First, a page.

• Proposition 41 Housing for Poor Veterans Wins Big 3

    Looks like California voters like the idea of helping out troubled vets with special new housing, as early returns show a strong 65.8 percent in favor of the Veterans Housing & Homeless Bond Act of 2014, with 34.2 percent of voters opposed. The proposition is being closely watched by angry...
  • Night + Market Song 2

    If you often find yourself dreaming of Kris Yenbamroong's plates of pork larb and curried noodles, his happily spicy nuoc mam chicken wings and catfish tamales, his - oh, you get the idea. It's not like you haven't memorized the menu. Because Yenbamroong's Night + Market serves the kind of stuff...
  • A Vietnamese Cookbook

    An emphasis on freshness isn't the sole domain of Vietnamese cuisine, but you could be persuaded that it's made quite the art of market-to-table cooking as you thumb through Luke Nguyen's The Food of Vietnam (Hardie Grant Books). It's a compendium of regional recipes across the Southeast Asian country in...

Related Content

Now Showing

  1. Thu 10
  2. Fri 11
  3. Sat 12
  4. Sun 13
  5. Mon 14
  6. Tue 15
  7. Wed 16

    Find capsule reviews, showtimes & tickets for all films in town.

    Sponsored by Fandor

Box Office

Scores provided by Rotten Tomatoes

Join My Voice Nation for free stuff, concert and dining info & more!

Around The Web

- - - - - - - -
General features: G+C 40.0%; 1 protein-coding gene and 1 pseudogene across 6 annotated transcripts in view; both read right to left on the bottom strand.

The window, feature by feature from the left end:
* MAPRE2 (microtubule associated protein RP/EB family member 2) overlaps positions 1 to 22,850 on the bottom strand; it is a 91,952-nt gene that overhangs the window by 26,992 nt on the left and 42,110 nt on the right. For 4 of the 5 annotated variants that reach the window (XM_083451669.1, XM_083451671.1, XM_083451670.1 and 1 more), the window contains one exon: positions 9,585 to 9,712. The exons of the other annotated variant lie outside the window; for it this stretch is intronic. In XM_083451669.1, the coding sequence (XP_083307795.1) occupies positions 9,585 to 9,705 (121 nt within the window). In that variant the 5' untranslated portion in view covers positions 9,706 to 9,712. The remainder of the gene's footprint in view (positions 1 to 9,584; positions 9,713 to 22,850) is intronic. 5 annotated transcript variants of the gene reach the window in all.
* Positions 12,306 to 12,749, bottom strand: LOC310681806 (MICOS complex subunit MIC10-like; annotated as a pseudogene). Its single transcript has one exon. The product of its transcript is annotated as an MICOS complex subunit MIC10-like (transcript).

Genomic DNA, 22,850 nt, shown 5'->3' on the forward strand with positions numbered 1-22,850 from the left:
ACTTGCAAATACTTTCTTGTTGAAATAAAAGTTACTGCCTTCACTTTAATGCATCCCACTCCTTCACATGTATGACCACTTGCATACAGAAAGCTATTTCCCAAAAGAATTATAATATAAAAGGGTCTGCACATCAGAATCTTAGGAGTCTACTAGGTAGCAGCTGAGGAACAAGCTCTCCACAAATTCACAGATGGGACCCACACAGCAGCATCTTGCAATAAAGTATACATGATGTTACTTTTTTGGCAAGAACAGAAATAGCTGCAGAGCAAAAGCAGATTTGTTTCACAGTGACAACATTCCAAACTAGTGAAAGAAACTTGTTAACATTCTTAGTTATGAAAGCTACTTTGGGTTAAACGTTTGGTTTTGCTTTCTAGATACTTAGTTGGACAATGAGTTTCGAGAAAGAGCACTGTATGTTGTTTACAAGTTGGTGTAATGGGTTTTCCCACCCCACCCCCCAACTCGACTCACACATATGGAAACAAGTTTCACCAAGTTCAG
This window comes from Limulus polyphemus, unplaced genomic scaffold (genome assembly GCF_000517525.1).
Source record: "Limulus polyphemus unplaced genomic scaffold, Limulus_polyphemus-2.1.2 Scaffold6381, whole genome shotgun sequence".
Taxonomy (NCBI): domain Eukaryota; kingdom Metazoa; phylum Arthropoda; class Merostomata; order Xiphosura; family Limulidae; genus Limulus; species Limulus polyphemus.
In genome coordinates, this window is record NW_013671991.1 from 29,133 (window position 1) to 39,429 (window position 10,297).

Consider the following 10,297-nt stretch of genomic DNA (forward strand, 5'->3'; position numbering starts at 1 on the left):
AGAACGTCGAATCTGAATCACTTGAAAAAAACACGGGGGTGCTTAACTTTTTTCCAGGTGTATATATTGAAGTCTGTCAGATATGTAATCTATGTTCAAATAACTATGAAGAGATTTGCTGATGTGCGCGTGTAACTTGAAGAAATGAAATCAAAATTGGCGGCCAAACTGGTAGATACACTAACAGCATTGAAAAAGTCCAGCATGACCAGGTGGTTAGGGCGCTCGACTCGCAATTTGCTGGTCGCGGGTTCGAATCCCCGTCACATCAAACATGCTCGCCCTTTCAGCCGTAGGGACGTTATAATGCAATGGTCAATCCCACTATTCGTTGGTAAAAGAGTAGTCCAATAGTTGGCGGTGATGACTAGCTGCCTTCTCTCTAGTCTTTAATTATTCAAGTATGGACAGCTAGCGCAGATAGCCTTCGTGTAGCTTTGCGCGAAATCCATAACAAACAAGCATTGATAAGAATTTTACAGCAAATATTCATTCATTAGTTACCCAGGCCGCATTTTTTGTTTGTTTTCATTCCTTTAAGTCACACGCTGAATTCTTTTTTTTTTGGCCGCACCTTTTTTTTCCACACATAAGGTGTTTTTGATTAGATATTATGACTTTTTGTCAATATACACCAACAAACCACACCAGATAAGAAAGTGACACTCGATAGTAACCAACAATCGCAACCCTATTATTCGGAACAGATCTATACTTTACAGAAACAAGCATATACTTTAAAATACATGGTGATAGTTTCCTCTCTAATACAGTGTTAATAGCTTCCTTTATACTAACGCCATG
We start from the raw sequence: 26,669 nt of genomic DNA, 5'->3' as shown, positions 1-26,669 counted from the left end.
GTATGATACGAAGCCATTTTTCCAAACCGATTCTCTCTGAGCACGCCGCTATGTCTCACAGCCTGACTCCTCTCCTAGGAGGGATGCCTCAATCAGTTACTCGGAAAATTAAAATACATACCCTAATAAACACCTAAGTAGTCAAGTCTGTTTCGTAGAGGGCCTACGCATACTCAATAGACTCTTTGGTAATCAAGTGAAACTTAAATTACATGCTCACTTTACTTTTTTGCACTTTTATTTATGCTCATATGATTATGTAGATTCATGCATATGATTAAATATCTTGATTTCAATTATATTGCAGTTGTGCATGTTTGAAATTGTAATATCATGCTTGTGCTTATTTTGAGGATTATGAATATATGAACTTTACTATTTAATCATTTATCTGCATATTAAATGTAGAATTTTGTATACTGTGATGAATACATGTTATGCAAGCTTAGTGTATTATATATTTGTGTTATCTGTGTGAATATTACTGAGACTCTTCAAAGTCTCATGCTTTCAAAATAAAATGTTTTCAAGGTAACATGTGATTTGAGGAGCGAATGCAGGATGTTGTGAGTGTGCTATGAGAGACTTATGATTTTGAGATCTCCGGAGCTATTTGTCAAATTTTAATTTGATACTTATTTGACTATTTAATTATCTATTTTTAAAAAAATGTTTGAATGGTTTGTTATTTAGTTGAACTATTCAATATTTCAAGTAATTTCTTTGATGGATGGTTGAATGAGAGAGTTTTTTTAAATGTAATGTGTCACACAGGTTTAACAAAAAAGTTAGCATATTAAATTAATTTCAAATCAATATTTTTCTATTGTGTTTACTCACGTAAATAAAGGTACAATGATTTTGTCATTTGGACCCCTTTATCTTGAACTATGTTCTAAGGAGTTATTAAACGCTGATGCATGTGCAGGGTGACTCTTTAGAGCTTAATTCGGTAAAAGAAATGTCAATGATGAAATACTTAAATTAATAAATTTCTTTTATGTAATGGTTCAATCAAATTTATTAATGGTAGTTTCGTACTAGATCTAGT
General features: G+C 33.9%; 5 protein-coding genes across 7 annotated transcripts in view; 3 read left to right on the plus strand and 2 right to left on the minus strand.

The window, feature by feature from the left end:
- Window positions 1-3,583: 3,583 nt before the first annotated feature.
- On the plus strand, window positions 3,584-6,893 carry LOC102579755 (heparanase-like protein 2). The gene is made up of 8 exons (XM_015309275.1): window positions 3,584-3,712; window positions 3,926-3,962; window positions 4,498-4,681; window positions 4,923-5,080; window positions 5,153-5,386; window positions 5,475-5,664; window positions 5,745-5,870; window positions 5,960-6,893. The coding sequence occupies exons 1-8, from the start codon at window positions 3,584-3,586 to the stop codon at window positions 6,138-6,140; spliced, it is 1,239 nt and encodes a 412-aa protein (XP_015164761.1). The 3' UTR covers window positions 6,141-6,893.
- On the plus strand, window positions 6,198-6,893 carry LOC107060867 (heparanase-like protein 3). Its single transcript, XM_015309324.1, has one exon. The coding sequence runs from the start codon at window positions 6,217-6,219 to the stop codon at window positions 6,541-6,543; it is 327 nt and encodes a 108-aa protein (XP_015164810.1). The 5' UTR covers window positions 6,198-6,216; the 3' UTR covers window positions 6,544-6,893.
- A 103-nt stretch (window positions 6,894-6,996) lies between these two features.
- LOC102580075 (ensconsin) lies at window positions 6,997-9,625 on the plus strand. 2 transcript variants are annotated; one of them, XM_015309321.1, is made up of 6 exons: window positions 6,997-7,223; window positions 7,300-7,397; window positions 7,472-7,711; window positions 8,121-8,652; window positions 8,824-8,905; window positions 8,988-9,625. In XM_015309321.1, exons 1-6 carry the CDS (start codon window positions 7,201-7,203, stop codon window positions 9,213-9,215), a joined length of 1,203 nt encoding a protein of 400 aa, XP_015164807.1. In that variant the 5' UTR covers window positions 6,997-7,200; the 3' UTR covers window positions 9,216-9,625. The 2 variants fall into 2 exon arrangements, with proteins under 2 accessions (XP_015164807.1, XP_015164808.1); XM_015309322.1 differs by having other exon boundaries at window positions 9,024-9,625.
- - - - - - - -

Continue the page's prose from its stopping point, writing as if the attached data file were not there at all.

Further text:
Slideshows

  • 10 Movies You Should See This Summer
    The phrase "summer movies" will never not mean broad, action-driven crowd-pleasers to me: I counted the days until Batman (June 23, 1989), Terminator 2: Judgment Day (July 3, 1991), and Jurassic Park (June 11, 1993) were released. For every Dark Knight there are 10 Prometheuses — and that's just among the films that are actually trying to be good — but the hype and anticipation of summer movies remains a fun spectator sport. (More fun than sports, anyway.) Here, 10 from Memorial Day weekend and after for which I have, as the song says, high hopes. By Chris Klimek
  • Doc Docs: 8 Powerful Medical Documentaries
    Code Black is the latest in a string of powerful documentaries examining the domestic health care system's flaws and profiling its physicians, caretakers and patients. In this film -- which will be released in select theaters on June 20 -- the cameras are pointed at the nation's busiest emergency room, that of L.A. County Hospital. Here are seven moving medical docs. Click on the film name to read the full review.

    See also:
    35 Music Documentaries Worth Seeing

    15 Documentaries That Help You Understand the World Right Now
  • Wes Anderson's Grand Budapest Hotel in Lego
    A Lego replica of The Grand Budapest Hotel was unveiled this past Saturday, June 14, by builder Ryan Ziegelbauer and star of the film Tony Revolori at The Grove in L.A. Ziegelbaur and his team built the 7-foot, 150-pound structure from over 50,000 Lego bricks. The celebration was held in honor of the Blu-Ray and DVD release of Wes Anderson's The Grand Budapest Hotel on June 17th by Twentieth Century Fox Home Entertainment. All photos by Mary Bove.

Movie Trailers

View all movie trailers >>

Now Trending